"Vital signs" are, of course, the basic physiological measures of functioning which health practitioners use to assess the gravity of a patient’s predicament. This anthology focuses not so much on our physical predicament, with so many of the Earth’s systems severely stressed and beginning to fail – there are plenty of other places to read about this Instead we focus on our psychological predicament, as news of the situation slowly penetrates our defences and we struggle as individuals and as a society to find an adequate response. By “vital signs” we also mean signs that such a response is beginning to take shape: signs of hope, signs of healing.


Not A Tame Lion:
 Writings on Therapy in its Social and Political Context


cover


This volume brings together 24  articles and book chapters from the last thirteen years, all exploring in different ways the relationship between therapy, the world and society. A central argument is that therapy, if it is to be effective, cannot and should not be risk-free or risk-averse. Among the themes addressed are professionalisation and regulation; the fetishisation of boundaries; democracy and therapy; intimacy; embodiment; overwhelm; and ecopsychology.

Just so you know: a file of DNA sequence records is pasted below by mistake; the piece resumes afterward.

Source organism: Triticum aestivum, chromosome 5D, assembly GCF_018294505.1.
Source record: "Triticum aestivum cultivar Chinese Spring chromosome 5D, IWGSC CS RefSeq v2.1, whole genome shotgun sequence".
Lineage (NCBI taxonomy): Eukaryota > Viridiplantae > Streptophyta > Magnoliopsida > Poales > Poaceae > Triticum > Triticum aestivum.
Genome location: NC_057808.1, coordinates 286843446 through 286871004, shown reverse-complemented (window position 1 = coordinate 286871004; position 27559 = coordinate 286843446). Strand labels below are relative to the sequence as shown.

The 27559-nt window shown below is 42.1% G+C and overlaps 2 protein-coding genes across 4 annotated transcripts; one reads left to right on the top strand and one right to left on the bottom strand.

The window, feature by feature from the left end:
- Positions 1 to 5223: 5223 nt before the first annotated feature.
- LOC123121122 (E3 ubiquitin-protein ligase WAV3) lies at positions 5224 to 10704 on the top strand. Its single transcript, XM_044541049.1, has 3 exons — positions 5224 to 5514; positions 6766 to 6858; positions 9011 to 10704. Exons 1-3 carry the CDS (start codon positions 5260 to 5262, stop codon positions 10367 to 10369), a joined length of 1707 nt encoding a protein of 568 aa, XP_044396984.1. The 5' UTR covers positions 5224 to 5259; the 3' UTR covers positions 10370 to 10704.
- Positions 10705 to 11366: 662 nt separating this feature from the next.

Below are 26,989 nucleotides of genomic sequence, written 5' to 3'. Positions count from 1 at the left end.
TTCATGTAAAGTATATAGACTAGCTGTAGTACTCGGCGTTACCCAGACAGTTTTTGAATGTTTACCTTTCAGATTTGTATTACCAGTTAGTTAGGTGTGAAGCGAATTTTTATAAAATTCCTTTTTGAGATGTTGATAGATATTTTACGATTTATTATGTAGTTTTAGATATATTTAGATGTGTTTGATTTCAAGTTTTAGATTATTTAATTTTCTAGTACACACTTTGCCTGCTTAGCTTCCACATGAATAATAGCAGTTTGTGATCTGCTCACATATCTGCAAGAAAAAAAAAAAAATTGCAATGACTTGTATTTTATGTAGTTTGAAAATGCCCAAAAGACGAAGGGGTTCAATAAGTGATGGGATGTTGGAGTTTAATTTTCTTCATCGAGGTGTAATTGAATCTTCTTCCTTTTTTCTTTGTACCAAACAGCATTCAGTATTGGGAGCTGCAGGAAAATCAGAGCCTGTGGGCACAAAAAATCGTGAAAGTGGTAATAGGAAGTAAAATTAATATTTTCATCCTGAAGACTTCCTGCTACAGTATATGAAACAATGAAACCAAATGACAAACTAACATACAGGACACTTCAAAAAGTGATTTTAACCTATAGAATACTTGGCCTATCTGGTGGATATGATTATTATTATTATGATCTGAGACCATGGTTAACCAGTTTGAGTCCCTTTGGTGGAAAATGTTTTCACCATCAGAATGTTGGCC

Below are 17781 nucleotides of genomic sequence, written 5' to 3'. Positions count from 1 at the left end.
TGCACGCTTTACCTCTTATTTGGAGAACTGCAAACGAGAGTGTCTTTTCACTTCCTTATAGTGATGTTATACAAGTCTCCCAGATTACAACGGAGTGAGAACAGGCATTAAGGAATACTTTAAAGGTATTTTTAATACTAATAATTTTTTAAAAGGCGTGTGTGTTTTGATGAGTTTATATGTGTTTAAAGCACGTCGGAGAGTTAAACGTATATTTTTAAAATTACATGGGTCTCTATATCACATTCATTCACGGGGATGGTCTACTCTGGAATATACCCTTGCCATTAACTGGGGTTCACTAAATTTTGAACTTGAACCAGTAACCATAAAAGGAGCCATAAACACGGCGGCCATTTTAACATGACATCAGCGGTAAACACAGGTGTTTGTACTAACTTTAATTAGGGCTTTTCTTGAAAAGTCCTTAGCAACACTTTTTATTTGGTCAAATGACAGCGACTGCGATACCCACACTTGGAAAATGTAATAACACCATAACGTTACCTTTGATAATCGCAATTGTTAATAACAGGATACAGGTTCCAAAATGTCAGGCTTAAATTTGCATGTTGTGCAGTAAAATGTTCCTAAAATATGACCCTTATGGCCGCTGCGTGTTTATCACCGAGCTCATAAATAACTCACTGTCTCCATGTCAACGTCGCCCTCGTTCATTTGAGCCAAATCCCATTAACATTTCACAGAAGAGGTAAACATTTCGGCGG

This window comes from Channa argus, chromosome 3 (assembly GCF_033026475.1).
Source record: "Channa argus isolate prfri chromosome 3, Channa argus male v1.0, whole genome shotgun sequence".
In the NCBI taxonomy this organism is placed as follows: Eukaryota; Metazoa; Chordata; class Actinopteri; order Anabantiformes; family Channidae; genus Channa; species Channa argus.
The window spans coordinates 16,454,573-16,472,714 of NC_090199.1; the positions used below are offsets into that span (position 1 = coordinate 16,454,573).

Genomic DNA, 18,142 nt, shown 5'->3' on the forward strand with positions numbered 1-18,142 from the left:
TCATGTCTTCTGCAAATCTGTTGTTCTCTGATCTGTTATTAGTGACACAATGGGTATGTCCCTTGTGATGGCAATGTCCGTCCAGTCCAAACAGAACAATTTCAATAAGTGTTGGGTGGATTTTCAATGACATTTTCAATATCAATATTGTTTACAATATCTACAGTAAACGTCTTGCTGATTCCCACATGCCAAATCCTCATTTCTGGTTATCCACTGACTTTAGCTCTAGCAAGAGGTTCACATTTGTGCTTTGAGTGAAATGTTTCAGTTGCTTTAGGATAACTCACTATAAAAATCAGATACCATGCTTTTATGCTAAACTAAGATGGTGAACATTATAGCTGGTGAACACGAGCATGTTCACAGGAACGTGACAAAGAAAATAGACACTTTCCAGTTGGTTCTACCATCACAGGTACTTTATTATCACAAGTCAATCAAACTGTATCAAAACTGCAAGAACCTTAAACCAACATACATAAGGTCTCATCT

Throughout, there is a two-way dialogue between therapy and politics, with each enriching the other. I argue that therapy is intrinsically without goals, and therefore cannot usefully be harnessed to the task of relieving symptoms and getting people back to work. This also means that therapy offers a model for a different kind of politics based not on policies and demands, but on process.

Writings

A range of pieces on body psychotherapy, politics, philosophy, spirituality, plus poems



PCU


I am a founder member and ex-chair of the  Psychotherapy and Counselling Union, which exists to support therapists and therapy.


PCSR



I am also an active member and ex-chair of Psychotherapists and Counsellors for Social Responsibility, which aims to locate psychotherapy and counselling in its social context


Dancing Bear

My partner, Helene Fletcher, works as a painter, photographer and printmaker. To find out about her work, click here